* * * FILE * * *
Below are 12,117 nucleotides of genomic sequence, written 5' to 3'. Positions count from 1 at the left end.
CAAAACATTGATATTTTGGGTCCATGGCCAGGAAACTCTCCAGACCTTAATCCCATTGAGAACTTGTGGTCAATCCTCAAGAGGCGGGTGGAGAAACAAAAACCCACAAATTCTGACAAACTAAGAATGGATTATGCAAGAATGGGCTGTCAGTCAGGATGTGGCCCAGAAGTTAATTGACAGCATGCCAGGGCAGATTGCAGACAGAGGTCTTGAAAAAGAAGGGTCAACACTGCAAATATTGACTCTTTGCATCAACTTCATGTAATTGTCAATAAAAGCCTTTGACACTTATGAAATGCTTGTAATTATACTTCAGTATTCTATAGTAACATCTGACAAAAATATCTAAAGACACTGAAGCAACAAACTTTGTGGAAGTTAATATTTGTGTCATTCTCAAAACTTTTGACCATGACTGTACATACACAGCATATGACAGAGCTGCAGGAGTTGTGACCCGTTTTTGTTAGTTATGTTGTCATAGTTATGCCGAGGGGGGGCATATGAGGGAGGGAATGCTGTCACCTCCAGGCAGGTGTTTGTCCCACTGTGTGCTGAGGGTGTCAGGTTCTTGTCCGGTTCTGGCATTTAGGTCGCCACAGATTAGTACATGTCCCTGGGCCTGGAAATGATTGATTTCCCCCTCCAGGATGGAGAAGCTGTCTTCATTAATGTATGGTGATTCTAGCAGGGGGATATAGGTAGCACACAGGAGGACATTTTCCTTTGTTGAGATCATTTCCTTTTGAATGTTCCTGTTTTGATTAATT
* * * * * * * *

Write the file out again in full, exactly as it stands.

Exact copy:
Below are 12,117 nucleotides of genomic sequence, written 5' to 3'. Positions count from 1 at the left end.
CAAAACATTGATATTTTGGGTCCATGGCCAGGAAACTCTCCAGACCTTAATCCCATTGAGAACTTGTGGTCAATCCTCAAGAGGCGGGTGGAGAAACAAAAACCCACAAATTCTGACAAACTAAGAATGGATTATGCAAGAATGGGCTGTCAGTCAGGATGTGGCCCAGAAGTTAATTGACAGCATGCCAGGGCAGATTGCAGACAGAGGTCTTGAAAAAGAAGGGTCAACACTGCAAATATTGACTCTTTGCATCAACTTCATGTAATTGTCAATAAAAGCCTTTGACACTTATGAAATGCTTGTAATTATACTTCAGTATTCTATAGTAACATCTGACAAAAATATCTAAAGACACTGAAGCAACAAACTTTGTGGAAGTTAATATTTGTGTCATTCTCAAAACTTTTGACCATGACTGTACATACACAGCATATGACAGAGCTGCAGGAGTTGTGACCCGTTTTTGTTAGTTATGTTGTCATAGTTATGCCGAGGGGGGGCATATGAGGGAGGGAATGCTGTCACCTCCAGGCAGGTGTTTGTCCCACTGTGTGCTGAGGGTGTCAGGTTCTTGTCCGGTTCTGGCATTTAGGTCGCCACAGATTAGTACATGTCCCTGGGCCTGGAAATGATTGATTTCCCCCTCCAGGATGGAGAAGCTGTCTTCATTAATGTATGGTGATTCTAGCAGGGGGATATAGGTAGCACACAGGAGGACATTTTCCTTTGTTGAGATCATTTCCTTTTGAATGTTCCTGTTTTGATTAATT